All of these factors together, as well as a lack of faith that the West and the United States will support them in their hour of need, has created great fear among the leaders of the Gulf states over the Iranian giant, and today they are dominated by the feeling that there is no choice for them except to change the geo-political equation vis a vis Iran. To do this, they must coordinate their political and security policies, because the divisiveness that prevails in the Arabian Peninsula only weakens them. Saudi Arabia, which justifiably sees itself as the main target of the Iranians, is leading this process. The Saudis know well that the true goal of the Iranians in the Arabian Peninsula is the two holy cities of Islam – Mecca and Medina. Ever since the Ibn Saud family took over the Hijaz 90 years ago, the king boasts that he is “the Custodian of the Two Holy Places” and uses this as the basis of Islamic legitimization for his rule. A Shi’ite takeover of the Peninsula, which was stolen by the Sunnis, will turn back the wheel of history to the middle of the Seventh century, to the days of the Caliphate of Ali bin Abi Talib, the fourth caliph. Even now, the Shi’ites dream of returning Islamic hegemony to his family. The Saudis view Shi’ism as a kind of heresy.
The Saudi push for some kind of unity in the Peninsula was declared in January 2012, when the emergency summit of the Gulf states met to discuss the Iranian threat in light of the developments of the “Arab Spring” and their ramifications for the stability of the Gulf states. In this summit, which took place in Riyadh, the capital of Saudi Arabia, Saudi King Abdullah had this to say to the attendees (my comments are in parenthesis – M.K.): “We are meeting in the shadow of a challenge that demands that we wake up, and at a time when we must unify our forces and our voices.” The king declared to his listeners that there are threats to the security and stability of the Gulf; and though he did not mention the source of the threats, there was no doubt to whom he was referring. He called to the leaders, his neighbors, “to rise (above the disputes) to the necessary level of responsibility that is required of them, and since the attendees were all part of the (Islamic) nation they must support their brothers (the Syrians) in order to rescue them from the bloodshed (of the Syrian regime, which is supported by Iran).”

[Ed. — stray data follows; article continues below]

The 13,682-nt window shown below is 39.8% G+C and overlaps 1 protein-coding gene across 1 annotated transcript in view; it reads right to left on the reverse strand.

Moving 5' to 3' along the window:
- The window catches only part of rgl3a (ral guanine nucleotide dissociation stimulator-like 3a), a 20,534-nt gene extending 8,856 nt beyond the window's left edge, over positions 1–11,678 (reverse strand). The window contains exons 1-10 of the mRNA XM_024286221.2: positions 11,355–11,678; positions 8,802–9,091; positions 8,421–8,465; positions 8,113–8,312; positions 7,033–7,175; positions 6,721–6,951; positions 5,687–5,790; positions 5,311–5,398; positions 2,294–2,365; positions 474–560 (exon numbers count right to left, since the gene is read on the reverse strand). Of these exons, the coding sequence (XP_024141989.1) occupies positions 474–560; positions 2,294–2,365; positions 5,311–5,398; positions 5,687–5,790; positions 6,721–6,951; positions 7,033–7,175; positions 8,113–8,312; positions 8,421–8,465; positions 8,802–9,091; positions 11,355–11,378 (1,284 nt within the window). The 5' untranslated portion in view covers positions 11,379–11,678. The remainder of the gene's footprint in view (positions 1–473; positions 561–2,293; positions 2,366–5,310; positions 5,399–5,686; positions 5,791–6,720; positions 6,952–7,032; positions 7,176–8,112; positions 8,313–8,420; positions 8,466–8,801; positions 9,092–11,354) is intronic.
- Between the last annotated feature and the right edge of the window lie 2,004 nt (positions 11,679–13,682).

King Abdullah added:
“Our accumulated history and experience have taught us not to be satisfied with just talking about our situation and leaving it at that, because he who acts in this way will find himself at the end of the line and will be lost. And since this is not acceptable for any of us, I request from you to progress from this phase of cooperation to the phase of unification as one entity; this will remove the evil and bring goodness.”
There is no expression more severe than these religiously charged words in diplomatic Arabic language that can be used to convey a message about Iran. The fact that Iran was not explicitly mentioned does not detract from the strength of the words. It must be assumed that behind the scenes, sharper, less diplomatic, and more explicit expressions toward Iran were heard.
The anxiety of the Gulf states was exacerbated with the provocative visit of the president of Iran, Mahmoud Ahmadinejad, in April of this year, to the island of Abu Musa, one of three islands that the United Arab Emirates claim, but that Iran took over in the days of the Shah. This island is located in the Strait of Hormuz, opposite the shore of Abu Dhabi, and the military base that Iran established on it could serve the Iranian forces if they try to block the Strait. The visit triggered a wave of severe verbal responses by the UAE, and Iran responded with a wave of foul statements against the Gulf States. This response is important because it created a very bad atmosphere and high tensions between the two sides of the Gulf. It is worthwhile to mention that the Arabs call the Gulf “The Arabian Gulf”, while the Iranians insist on calling it “the “Persian Gulf”, and whenever an Arab leader says “Arabian Gulf,” the Iranians become upset and call in the ambassador for a scolding.
About the Author: Dr. Mordechai Kedar (Ph.D. Bar-Ilan U.) Served for 25 years in IDF Military Intelligence specializing in Arab political discourse, Arab mass media, Islamic groups and the Syrian domestic arena. A lecturer in Arabic at Bar-Ilan U., he is also an expert on Israeli Arabs.
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